What's there to do outdoors in Gdańsk, Sopot and Gdynia? A number of our recommendations below typically involve getting away from the urban centres of each city. You're always talking about getting out and spending time in nature... well, now you have no choice!
Gdańsk Old Town
Back in mid-2020, going for a jog in Gdańsk Old Town was like one of those Nike commercials, where the streets are desolate except for the sports star in his new pair of trainers. We used to say: Just Do It - there's no one else around so just enjoy the weirdness of it all. Now, of course, tourism is starting to materialise again so you have plenty of company!
If you're living in Tri-city, chances are that you've already been through Old Town. However, it's never too late to stop learning the history of where you call home! We have a Self-Guided Tour in our latest issue of Gdańsk In Your Pocket, which is not only informative but also good exercise. We recommend reading up on it before you head out...
Grab a copy of our latest premium guide for Gdańsk (including Sopot and Gdynia).
Ascend Gradowa HillIf you need to elevate your heartrate, you need to elevate yo'self. At the same time, you may as well reward yourself at the end (not with a Pączka, but with a killer view). In Gdańsk, it doesn't get much better than Gradowa Hill! This vantage point played an important role in the defence of the city in centuries past. These days the remains of the fortifications are home to an exhibition on the 19th-century fort that was built here and a science centre – the Hewelianum Centre. You’ll also find a huge cross which overlooks the city and can be seen from quite a distance away.
The Tri-city is, geographically-speaking, one of the flattest areas in the whole of Poland and, for that reason, it's incredibly Bike-friendly! From the dedicated red bike lanes on main roads to the gorgeous forest trails between each city, you can almost always get between two points without hopping off and pushing. For the most part, no hardcore conditioning and training at altitude is required to be able to cycle on these routes, which makes it ideal for all ages.
Hop on a bike!
Read our article on The Best Bike Trails in Gdańsk, Sopot and Gdynia.
Hang out in the Shipyards
Gdańsk's Stocznia district, where the city's historic shipyard area is located, may have passed its prime in terms of assembling maritime vessels. However, many of the defunct bits of infrastructure have been successfully re-adapted into open-air spots for the young and restless.
In the warmer months, ul. Elektrykow comes to life with several nightlife/club/concert venues in operation, including Plener 33, which hosts regular outdoor live music and DJ events. Not far up the road is 100cznia, where shipping containers are now home to bars and street food vendors.
Read our full article on Nightlife in Gdańsk | Best Bars, Clubs & Live Music Venues!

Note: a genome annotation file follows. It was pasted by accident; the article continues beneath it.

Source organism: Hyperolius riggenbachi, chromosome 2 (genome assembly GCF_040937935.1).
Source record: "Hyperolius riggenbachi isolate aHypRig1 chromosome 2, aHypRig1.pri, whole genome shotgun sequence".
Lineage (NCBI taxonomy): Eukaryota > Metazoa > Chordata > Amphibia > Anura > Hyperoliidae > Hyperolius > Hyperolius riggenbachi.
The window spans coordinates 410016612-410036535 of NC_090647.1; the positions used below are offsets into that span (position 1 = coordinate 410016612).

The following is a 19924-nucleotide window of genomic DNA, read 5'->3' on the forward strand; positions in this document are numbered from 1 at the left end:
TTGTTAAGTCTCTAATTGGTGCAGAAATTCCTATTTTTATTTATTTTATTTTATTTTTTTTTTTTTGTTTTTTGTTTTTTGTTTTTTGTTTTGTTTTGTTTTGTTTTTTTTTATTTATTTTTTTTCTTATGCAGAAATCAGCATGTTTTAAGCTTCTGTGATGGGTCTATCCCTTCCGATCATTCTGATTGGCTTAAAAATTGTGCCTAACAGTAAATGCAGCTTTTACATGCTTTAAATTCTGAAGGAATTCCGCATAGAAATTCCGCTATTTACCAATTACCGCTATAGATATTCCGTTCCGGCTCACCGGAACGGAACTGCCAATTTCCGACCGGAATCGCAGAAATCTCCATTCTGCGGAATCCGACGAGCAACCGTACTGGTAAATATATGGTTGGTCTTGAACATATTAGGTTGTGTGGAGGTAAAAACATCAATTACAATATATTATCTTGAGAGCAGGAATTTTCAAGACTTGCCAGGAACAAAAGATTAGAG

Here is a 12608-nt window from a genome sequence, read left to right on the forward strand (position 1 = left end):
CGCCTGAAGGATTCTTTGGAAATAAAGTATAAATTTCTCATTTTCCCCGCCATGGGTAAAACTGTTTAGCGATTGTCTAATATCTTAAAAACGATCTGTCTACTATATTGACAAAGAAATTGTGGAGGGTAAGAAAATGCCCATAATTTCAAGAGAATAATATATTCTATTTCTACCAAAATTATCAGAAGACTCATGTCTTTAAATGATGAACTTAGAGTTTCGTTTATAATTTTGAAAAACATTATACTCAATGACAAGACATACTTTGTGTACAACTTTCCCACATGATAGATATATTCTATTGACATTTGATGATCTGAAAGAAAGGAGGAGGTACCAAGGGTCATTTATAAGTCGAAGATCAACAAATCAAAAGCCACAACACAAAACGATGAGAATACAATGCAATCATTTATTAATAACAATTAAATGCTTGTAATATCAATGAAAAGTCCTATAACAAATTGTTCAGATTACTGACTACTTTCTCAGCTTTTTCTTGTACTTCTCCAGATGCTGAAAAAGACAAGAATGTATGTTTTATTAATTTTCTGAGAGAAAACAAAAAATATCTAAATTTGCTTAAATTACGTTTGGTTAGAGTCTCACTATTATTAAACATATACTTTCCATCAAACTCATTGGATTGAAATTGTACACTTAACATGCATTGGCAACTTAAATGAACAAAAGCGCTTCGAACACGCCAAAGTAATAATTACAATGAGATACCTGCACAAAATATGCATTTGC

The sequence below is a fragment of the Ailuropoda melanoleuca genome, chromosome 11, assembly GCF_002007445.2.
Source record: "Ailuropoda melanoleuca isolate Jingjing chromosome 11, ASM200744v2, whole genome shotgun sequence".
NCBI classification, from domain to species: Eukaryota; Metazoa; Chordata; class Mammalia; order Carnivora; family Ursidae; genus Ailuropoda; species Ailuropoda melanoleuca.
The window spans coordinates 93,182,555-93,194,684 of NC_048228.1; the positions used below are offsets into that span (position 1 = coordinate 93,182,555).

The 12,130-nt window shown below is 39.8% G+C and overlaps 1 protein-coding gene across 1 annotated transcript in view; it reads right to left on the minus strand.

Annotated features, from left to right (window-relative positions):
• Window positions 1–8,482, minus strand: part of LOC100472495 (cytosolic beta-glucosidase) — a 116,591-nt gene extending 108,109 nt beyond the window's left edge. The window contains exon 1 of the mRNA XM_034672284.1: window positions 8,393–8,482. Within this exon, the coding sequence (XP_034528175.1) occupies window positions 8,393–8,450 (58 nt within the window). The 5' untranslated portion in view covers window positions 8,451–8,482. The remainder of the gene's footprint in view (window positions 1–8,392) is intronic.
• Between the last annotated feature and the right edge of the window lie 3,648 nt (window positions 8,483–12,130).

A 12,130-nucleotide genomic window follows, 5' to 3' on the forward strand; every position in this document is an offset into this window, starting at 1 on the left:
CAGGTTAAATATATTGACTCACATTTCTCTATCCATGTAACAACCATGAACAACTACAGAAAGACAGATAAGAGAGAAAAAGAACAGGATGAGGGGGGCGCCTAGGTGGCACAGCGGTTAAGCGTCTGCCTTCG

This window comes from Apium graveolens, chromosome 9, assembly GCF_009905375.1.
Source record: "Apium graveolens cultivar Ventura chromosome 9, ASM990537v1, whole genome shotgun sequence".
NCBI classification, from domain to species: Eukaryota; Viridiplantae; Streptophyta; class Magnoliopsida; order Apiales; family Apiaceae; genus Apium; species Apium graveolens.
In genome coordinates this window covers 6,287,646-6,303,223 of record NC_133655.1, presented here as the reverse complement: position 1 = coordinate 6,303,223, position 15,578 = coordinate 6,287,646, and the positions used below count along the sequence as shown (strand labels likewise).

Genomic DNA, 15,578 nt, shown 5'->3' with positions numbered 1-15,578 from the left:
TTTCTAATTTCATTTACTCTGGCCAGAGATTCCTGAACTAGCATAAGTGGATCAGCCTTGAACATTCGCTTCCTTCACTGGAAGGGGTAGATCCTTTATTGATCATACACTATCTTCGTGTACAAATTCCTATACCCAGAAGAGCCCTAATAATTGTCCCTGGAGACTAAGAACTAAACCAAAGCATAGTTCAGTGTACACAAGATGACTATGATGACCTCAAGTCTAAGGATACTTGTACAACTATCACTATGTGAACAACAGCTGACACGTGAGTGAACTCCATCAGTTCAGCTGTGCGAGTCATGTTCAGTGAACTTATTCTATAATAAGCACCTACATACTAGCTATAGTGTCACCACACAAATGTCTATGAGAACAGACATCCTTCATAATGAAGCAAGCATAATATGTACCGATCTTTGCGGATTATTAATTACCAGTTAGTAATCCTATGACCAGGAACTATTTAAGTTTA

Covering an area of exactly 199.3 km², the Tri-city landscape park is a wealth of nature and trails that can occupy you for days on end. They have 6 trails that have colour-coded signage:
Take a hike in the Tri-city Landscape Park
• Wejherowski (red): Wejherowo - Sopot Kamienny Potok
• Zagórska Struga (black): Wejherowo - Gdynia (St. Maximilian Hill)
• Kartuski (blue): Sopot Kamienny Potok - Kartuzy
• Skarszewski (green): Sopot Kamienny Potok - Skarszewy
• Tri-city (yellow): Gdańsk - Gdynia
• Szymbarskie Hills (black): Sopot - Gołubie Kaszubskie - Royal House
Walk along the coast between Sopot & GdyniaThis is a great way to spend a day outside, and highly-recommended as a cycling trail as well! The trail itself will take a few hours, but there's lots of places to break it up. Starting in Sopot and heading through the parklands, the first major stop will be Orłowo in Gdynia. It's the site of a cliff, which offers incredible views of the Baltic, and a romantic-looking pier, which is much more accessible and low-key than it's competitor in Sopot! The Bulwar (Eng: Boulevarde) heading north will be dotted with mobile cafés and food vendors, so there are plenty more excuses to break the trail up.
Next up is the district of Redłowo. By this stage, you may be thinking: 'Oh great... more damned trees!' as you head into Kępa Redłowska in order to continue further north. However, if you look a little closer, you will find remnants of trenches left over from WWII. An even closer look will reveal the concrete bunkers that these trenches interconnect with. Of course, if you are visually-overstimulated by the forest, you can always switch your route to go along the beach.
Go to the Beach!Speaking of the beach, the Tri-city is on the Baltic coast and this is the best place in Poland to take a dip. In the colder months, Klub Morsów (ENG: The Walrus' Club) is totally a thing! However, most sane people, including ourselves, wait until May/June before we even consider hopping in the water.
Read our article on Gdańsk Beaches: The Best Spots To Take A Dip! which includes recommendations in Sopot and Gdynia as well!
If you really want to get far away from human contact, we highly recommend making a trip up to the Hel Peninsula. Catch a train from Gdynia Główna to Władysławowo at the top of the peninsula and, from there, it's about 1hr walk to the nearest beach, Chałupy. However, this is just one of many spots to enjoy, therefore we recommend taking a bike with you to explore some other options. The peninsula is about 35km long, very flat and will take you 1hr 40 minutes by bike if you go directly to the end, where you will find the fishing port of Hel.